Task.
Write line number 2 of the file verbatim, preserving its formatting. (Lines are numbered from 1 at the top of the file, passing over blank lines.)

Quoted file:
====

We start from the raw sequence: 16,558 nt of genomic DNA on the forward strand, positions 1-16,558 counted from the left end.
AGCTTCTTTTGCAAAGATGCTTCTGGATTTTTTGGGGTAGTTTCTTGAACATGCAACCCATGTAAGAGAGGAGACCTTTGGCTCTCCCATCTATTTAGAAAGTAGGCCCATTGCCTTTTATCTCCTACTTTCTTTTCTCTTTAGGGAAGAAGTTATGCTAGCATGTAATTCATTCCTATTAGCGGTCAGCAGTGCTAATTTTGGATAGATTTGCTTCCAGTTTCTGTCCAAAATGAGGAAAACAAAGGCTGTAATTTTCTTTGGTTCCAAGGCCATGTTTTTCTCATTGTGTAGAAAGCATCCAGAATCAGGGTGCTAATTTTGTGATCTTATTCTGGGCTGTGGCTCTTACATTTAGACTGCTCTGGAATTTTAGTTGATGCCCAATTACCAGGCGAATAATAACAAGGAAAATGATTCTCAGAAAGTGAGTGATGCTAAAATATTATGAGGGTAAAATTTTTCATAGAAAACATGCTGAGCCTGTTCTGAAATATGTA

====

AGCTTCTTTTGCAAAGATGCTTCTGGATTTTTTGGGGTAGTTTCTTGAACATGCAACCCATGTAAGAGAGGAGACCTTTGGCTCTCCCATCTATTTAGAAAGTAGGCCCATTGCCTTTTATCTCCTACTTTCTTTTCTCTTTAGGGAAGAAGTTATGCTAGCATGTAATTCATTCCTATTAGCGGTCAGCAGTGCTAATTTTGGATAGATTTGCTTCCAGTTTCTGTCCAAAATGAGGAAAACAAAGGCTGTAATTTTCTTTGGTTCCAAGGCCATGTTTTTCTCATTGTGTAGAAAGCATCCAGAATCAGGGTGCTAATTTTGTGATCTTATTCTGGGCTGTGGCTCTTACATTTAGACTGCTCTGGAATTTTAGTTGATGCCCAATTACCAGGCGAATAATAACAAGGAAAATGATTCTCAGAAAGTGAGTGATGCTAAAATATTATGAGGGTAAAATTTTTCATAGAAAACATGCTGAGCCTGTTCTGAAATATGTA